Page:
Just let me interject right here that I love reading Revelation at the same time that I'm reading Isaiah. It ranks right up there with pairing the gospel of John alongside the book of Genesis. Yes, it's that awe-inspiring.But now we've finished the complete New Testament, which means that Revelation is no longer being read on the same days as Isaiah, and we've also interrupted our reading of Isaiah in order to read a few minor prophets from the same time period, which is really interesting if you've been paying attention because we interrupted our reading of II Kings in order to read portions of Isaiah!
These are all books that have been read in recent weeks. (Sorry about that! Feel free to review.) :)
These ancient songs compiled by at least seven individuals are often used as devotional material today. Most people in the English-speaking world are probably familiar with at least one psalm, perhaps Psalm 23 or Psalm 100, if they know no others.
I like to also use them as prayers. For examples see Psalms 4, 5, 6, and 7.
I find that some psalms fit nicely with Isaiah, too, as many mention the King and allude to future events. Actually, the Psalms will parallel many of the books we've yet to read. That's good to know since the 150 individual portions will take us almost through the end of the year.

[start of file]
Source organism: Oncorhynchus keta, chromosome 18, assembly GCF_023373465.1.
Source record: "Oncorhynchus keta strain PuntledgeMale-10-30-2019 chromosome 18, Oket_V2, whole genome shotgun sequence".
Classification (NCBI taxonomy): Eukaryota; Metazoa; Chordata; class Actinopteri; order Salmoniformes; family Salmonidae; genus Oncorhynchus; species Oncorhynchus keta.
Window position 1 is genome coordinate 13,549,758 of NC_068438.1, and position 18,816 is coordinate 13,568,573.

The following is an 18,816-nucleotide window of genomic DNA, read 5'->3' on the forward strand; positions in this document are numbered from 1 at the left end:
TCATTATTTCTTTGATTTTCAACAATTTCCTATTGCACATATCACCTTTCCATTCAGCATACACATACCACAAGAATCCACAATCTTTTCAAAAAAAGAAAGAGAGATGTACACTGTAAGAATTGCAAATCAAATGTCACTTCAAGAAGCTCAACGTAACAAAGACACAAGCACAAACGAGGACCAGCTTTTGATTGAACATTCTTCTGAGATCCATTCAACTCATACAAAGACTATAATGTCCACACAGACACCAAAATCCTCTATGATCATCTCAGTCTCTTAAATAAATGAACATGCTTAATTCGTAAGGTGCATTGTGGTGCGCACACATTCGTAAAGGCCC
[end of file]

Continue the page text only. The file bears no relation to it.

The psalms were written from the time of Moses (circa 1400 BC) to post-Exilic time (circa 500 BC).
Our study of the book written by the prophet, Isaiah, is interrupted so that we can read the accounts of three minor prophets: three men sent to three groups of people. All of these men were contemporary to Isaiah.
It was a time of great prosperity which ushered in a period of moral decline. No, not in America but in the Northern Kingdom of Israel. Amos, a herdsman from Tekoa, is sent to deliver a message of warning as well as a promise.
Like Amos, Micah's hometown of Moresheth was a rural setting where the residents were typically farmers and herdsmen instead of prophets and priests. Yet God sent Micah to Judah to deliver a similar message to the one He sent with Amos to Israel.
At the time of this prophecy Assyria was the world power as their recent conquests had proven. But Micah prophesied that Babylon would conquer Judah.
My husband, Pastor Dad, likes to call the three chapters of this small book Jonah chapters 5, 6, and 7 because this is exactly the type of prophecy that the prophet, Jonah, wanted God to pronounce through him just a few generations earlier. It would seem that Assyria repented just long enough to receive the blessings of God that allowed them to conquer the Northern Kingdom of Israel before being conquered themselves by the Babylonians just as Nahum predicted.